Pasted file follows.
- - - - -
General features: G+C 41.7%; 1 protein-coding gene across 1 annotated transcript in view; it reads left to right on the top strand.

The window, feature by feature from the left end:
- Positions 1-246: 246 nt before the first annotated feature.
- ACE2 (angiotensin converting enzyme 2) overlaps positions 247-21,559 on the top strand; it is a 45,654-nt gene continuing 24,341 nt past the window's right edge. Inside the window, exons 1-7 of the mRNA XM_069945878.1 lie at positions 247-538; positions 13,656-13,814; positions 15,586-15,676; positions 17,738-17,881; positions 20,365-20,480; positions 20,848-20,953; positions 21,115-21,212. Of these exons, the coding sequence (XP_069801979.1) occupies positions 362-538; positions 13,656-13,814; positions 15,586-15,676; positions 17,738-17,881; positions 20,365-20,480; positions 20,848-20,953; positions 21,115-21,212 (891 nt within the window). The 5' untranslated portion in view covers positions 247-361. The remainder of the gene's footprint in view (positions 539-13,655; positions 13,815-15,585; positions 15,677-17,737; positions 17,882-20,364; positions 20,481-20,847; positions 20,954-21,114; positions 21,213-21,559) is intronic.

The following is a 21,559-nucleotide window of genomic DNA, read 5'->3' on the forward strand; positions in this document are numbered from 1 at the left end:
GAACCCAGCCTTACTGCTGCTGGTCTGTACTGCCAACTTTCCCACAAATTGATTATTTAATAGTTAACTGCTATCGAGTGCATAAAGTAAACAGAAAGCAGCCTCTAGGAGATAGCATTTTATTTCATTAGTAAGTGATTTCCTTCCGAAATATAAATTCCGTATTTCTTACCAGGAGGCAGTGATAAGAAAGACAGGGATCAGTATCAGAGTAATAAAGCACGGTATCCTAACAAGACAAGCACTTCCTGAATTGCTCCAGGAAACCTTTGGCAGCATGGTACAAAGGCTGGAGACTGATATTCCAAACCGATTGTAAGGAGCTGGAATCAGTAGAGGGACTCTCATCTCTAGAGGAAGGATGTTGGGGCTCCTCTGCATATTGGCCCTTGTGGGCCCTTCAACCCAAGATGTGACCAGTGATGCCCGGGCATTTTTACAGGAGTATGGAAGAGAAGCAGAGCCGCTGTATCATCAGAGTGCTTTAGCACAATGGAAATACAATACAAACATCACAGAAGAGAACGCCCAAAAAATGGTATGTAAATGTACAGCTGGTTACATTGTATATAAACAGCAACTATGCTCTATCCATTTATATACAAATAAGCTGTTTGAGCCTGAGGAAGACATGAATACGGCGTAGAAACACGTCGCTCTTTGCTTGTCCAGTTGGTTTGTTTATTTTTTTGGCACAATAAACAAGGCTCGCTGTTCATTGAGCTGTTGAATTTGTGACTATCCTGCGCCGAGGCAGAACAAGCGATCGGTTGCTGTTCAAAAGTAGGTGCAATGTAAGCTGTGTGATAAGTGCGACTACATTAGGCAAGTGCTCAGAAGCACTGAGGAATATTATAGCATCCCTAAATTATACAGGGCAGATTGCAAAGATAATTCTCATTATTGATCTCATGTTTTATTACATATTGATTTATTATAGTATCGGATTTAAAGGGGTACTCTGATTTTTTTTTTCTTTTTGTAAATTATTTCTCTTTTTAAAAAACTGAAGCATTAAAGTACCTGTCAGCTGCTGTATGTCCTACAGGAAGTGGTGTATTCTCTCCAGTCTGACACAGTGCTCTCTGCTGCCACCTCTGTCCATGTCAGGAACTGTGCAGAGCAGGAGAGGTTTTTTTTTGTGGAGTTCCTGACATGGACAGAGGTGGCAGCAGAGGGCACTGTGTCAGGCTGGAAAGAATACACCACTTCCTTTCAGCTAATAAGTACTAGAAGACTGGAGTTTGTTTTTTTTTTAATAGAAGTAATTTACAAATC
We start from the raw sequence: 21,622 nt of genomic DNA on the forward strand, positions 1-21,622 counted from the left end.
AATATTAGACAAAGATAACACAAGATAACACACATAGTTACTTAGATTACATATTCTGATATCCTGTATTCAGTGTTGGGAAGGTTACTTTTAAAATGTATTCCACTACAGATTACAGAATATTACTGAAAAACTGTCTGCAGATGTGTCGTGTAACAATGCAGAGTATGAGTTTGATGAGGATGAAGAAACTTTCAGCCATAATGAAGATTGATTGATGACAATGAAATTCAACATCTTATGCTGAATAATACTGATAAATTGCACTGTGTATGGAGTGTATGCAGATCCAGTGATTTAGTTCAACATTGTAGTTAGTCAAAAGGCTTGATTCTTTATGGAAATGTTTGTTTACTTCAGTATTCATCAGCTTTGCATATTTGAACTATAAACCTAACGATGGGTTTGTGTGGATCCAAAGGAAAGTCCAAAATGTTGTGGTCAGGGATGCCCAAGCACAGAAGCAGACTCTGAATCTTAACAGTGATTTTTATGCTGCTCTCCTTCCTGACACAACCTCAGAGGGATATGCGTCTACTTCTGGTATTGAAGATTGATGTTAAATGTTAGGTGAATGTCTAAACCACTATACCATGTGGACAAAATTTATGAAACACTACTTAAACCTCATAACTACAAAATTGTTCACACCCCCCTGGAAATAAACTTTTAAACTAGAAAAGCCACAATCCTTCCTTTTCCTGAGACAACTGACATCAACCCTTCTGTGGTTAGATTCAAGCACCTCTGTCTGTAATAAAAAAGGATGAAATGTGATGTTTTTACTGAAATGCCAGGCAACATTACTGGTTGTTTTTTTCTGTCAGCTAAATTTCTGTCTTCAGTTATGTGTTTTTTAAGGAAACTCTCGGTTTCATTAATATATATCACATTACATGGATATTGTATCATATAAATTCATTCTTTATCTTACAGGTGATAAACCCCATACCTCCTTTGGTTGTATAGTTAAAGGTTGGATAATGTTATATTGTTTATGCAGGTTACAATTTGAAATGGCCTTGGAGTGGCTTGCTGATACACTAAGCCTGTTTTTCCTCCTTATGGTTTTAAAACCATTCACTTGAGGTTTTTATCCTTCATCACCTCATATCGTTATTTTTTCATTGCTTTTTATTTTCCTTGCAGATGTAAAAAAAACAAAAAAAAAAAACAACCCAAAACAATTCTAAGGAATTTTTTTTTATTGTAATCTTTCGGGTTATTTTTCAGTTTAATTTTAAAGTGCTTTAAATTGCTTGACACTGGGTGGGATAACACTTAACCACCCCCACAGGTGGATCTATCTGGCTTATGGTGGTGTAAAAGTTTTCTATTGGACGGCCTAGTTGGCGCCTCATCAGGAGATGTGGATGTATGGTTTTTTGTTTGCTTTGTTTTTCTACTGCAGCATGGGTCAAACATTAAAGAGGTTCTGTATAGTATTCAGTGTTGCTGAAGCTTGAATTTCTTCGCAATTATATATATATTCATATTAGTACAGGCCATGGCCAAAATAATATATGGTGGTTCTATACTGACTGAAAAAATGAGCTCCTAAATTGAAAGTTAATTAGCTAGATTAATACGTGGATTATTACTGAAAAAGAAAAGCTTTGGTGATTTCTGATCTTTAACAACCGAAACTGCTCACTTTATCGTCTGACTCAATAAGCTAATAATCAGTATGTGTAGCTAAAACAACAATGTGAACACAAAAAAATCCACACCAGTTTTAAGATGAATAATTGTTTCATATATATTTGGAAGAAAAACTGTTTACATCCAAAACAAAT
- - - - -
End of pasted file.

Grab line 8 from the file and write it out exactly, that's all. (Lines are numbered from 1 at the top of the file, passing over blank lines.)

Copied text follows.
AATATTAGACAAAGATAACACAAGATAACACACATAGTTACTTAGATTACATATTCTGATATCCTGTATTCAGTGTTGGGAAGGTTACTTTTAAAATGTATTCCACTACAGATTACAGAATATTACTGAAAAACTGTCTGCAGATGTGTCGTGTAACAATGCAGAGTATGAGTTTGATGAGGATGAAGAAACTTTCAGCCATAATGAAGATTGATTGATGACAATGAAATTCAACATCTTATGCTGAATAATACTGATAAATTGCACTGTGTATGGAGTGTATGCAGATCCAGTGATTTAGTTCAACATTGTAGTTAGTCAAAAGGCTTGATTCTTTATGGAAATGTTTGTTTACTTCAGTATTCATCAGCTTTGCATATTTGAACTATAAACCTAACGATGGGTTTGTGTGGATCCAAAGGAAAGTCCAAAATGTTGTGGTCAGGGATGCCCAAGCACAGAAGCAGACTCTGAATCTTAACAGTGATTTTTATGCTGCTCTCCTTCCTGACACAACCTCAGAGGGATATGCGTCTACTTCTGGTATTGAAGATTGATGTTAAATGTTAGGTGAATGTCTAAACCACTATACCATGTGGACAAAATTTATGAAACACTACTTAAACCTCATAACTACAAAATTGTTCACACCCCCCTGGAAATAAACTTTTAAACTAGAAAAGCCACAATCCTTCCTTTTCCTGAGACAACTGACATCAACCCTTCTGTGGTTAGATTCAAGCACCTCTGTCTGTAATAAAAAAGGATGAAATGTGATGTTTTTACTGAAATGCCAGGCAACATTACTGGTTGTTTTTTTCTGTCAGCTAAATTTCTGTCTTCAGTTATGTGTTTTTTAAGGAAACTCTCGGTTTCATTAATATATATCACATTACATGGATATTGTATCATATAAATTCATTCTTTATCTTACAGGTGATAAACCCCATACCTCCTTTGGTTGTATAGTTAAAGGTTGGATAATGTTATATTGTTTATGCAGGTTACAATTTGAAATGGCCTTGGAGTGGCTTGCTGATACACTAAGCCTGTTTTTCCTCCTTATGGTTTTAAAACCATTCACTTGAGGTTTTTATCCTTCATCACCTCATATCGTTATTTTTTCATTGCTTTTTATTTTCCTTGCAGATGTAAAAAAAACAAAAAAAAAAAACAACCCAAAACAATTCTAAGGAATTTTTTTTTATTGTAATCTTTCGGGTTATTTTTCAGTTTAATTTTAAAGTGCTTTAAATTGCTTGACACTGGGTGGGATAACACTTAACCACCCCCACAGGTGGATCTATCTGGCTTATGGTGGTGTAAAAGTTTTCTATTGGACGGCCTAGTTGGCGCCTCATCAGGAGATGTGGATGTATGGTTTTTTGTTTGCTTTGTTTTTCTACTGCAGCATGGGTCAAACATTAAAGAGGTTCTGTATAGTATTCAGTGTTGCTGAAGCTTGAATTTCTTCGCAATTATATATATATTCATATTAGTACAGGCCATGGCCAAAATAATATATGGTGGTTCTATACTGACTGAAAAAATGAGCTCCTAAATTGAAAGTTAATTAGCTAGATTAATACGTGGATTATTACTGAAAAAGAAAAGCTTTGGTGATTTCTGATCTTTAACAACCGAAACTGCTCACTTTATCGTCTGACTCAATAAGCTAATAATCAGTATGTGTAGCTAAAACAACAATGTGAACACAAAAAAATCCACACCAGTTTTAAGATGAATAATTGTTTCATATATATTTGGAAGAAAAACTGTTTACATCCAAAACAAAT